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Schizophr Res. 2017 Jun;184:52-58. doi: 10.1016/j.schres.2016.11.043. Epub 2016 Nov 30.

Further evidence of alerted default network connectivity and association with theory of mind ability in schizophrenia.

Author information

1
Cognitive Genetics and Cognitive Therapy Group, Neuroimaging and Cognitive Genomics (NICOG) Centre & NCBES Galway Neuroscience Centre, School of Psychology and Discipline of Biochemistry, National University of Ireland Galway, Ireland; Neuropsychiatric Genetics Research Group, Department of Psychiatry & Trinity College Institute for Neuroscience, Trinity College Dublin, College Green, Dublin 2, Ireland.
2
Cognitive Genetics and Cognitive Therapy Group, Neuroimaging and Cognitive Genomics (NICOG) Centre & NCBES Galway Neuroscience Centre, School of Psychology and Discipline of Biochemistry, National University of Ireland Galway, Ireland.
3
Neuropsychiatric Genetics Research Group, Department of Psychiatry & Trinity College Institute for Neuroscience, Trinity College Dublin, College Green, Dublin 2, Ireland.
4
Cognitive Genetics and Cognitive Therapy Group, Neuroimaging and Cognitive Genomics (NICOG) Centre & NCBES Galway Neuroscience Centre, School of Psychology and Discipline of Biochemistry, National University of Ireland Galway, Ireland; Neuropsychiatric Genetics Research Group, Department of Psychiatry & Trinity College Institute for Neuroscience, Trinity College Dublin, College Green, Dublin 2, Ireland. Electronic address: gary.donohoe@nuigalway.ie.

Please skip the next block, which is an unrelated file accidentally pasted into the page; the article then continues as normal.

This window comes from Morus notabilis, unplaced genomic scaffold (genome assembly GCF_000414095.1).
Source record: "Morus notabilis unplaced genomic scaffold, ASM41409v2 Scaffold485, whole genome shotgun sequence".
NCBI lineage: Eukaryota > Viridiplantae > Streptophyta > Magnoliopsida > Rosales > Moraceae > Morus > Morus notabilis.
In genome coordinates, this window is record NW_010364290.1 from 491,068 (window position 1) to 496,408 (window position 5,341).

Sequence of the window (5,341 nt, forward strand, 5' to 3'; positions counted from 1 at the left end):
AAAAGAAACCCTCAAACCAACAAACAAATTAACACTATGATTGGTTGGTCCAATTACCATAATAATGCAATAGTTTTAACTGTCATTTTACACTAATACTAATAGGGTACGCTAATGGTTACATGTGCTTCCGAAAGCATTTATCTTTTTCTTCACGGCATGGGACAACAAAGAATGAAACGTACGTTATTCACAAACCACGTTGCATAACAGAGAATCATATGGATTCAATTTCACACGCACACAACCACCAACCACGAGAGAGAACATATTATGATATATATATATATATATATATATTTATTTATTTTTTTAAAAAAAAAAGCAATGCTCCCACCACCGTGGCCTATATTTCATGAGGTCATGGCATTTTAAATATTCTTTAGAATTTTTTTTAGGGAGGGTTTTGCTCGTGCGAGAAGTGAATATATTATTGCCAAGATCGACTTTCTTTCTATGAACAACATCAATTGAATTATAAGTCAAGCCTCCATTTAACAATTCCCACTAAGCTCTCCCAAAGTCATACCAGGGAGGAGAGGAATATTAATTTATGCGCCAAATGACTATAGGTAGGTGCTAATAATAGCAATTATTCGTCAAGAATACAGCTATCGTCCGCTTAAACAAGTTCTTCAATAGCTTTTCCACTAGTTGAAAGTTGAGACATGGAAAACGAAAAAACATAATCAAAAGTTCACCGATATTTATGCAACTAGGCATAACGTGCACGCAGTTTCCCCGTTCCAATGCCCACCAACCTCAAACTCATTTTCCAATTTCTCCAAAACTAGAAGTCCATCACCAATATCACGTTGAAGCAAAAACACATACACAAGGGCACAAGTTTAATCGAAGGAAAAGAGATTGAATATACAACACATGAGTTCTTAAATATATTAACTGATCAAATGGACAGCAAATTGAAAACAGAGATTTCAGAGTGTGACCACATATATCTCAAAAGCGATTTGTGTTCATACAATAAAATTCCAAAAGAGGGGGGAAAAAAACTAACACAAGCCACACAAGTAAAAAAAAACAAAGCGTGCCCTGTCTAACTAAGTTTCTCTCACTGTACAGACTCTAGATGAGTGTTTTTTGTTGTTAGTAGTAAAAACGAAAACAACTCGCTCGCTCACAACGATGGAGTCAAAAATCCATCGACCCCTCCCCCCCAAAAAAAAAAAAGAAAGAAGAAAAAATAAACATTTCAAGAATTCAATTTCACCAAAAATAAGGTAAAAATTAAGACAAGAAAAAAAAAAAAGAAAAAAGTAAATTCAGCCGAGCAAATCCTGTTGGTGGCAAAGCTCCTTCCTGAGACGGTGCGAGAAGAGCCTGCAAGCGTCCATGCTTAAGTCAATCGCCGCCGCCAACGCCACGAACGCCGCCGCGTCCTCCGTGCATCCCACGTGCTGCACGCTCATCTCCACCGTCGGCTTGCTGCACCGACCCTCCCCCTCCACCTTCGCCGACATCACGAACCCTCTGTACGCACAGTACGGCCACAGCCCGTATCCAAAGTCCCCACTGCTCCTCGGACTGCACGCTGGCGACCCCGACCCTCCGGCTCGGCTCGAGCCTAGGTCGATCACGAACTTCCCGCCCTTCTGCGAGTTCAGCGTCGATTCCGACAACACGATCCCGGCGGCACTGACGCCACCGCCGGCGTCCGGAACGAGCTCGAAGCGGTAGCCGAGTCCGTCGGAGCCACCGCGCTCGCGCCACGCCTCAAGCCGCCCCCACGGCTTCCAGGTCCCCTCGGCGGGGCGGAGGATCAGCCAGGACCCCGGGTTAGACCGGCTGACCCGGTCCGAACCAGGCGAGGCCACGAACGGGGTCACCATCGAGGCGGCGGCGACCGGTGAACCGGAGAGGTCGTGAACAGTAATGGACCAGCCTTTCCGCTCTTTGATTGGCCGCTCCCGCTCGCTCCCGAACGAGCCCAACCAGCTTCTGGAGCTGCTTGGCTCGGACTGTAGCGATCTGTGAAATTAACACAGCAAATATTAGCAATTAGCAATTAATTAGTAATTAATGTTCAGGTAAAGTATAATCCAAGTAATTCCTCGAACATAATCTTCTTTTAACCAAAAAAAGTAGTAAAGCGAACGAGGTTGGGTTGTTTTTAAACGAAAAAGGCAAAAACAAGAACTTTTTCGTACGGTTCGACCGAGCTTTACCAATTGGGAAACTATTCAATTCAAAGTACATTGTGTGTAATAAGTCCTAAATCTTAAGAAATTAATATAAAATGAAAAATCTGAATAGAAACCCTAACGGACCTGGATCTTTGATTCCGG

Abstract

BACKGROUND:

Resting-state functional magnetic resonance imaging (rs-fMRI) has repeatedly shown evidence of altered functional connectivity of large-scale networks in schizophrenia. The relationship between these connectivity changes and behaviour (e.g. symptoms, neuropsychological performance) remains unclear.

METHODS:

Functional connectivity in 27 patients with schizophrenia or schizoaffective disorder, and 25 age and gender matched healthy controls was examined using rs-fMRI. Based on seed regions from previous studies, we examined functional connectivity of the default, cognitive control, affective and attention networks. Effects of symptom severity and theory of mind performance on functional connectivity were also examined.

RESULTS:

Patients showed increased connectivity between key nodes of the default network including the precuneus and medial prefrontal cortex compared to controls (p<0.01, FWE-corrected). Increasing positive symptoms and increasing theory of mind performance were both associated with altered connectivity of default regions within the patient group (p<0.01, FWE-corrected).

DISCUSSION:

This study confirms previous findings of default hyper-connectivity in schizophrenia spectrum patients and reveals an association between altered default connectivity and positive symptom severity. As a novel find, this study also shows that default connectivity is correlated to and predictive of theory of mind performance. Extending these findings by examining the effects of emerging social cognition treatments on both default connectivity and theory of mind performance is now an important goal for research.

KEYWORDS:

Default network; Schizophrenia; Social cognition; fMRI

PMID:
27913157
DOI:
10.1016/j.schres.2016.11.043
[Indexed for MEDLINE]

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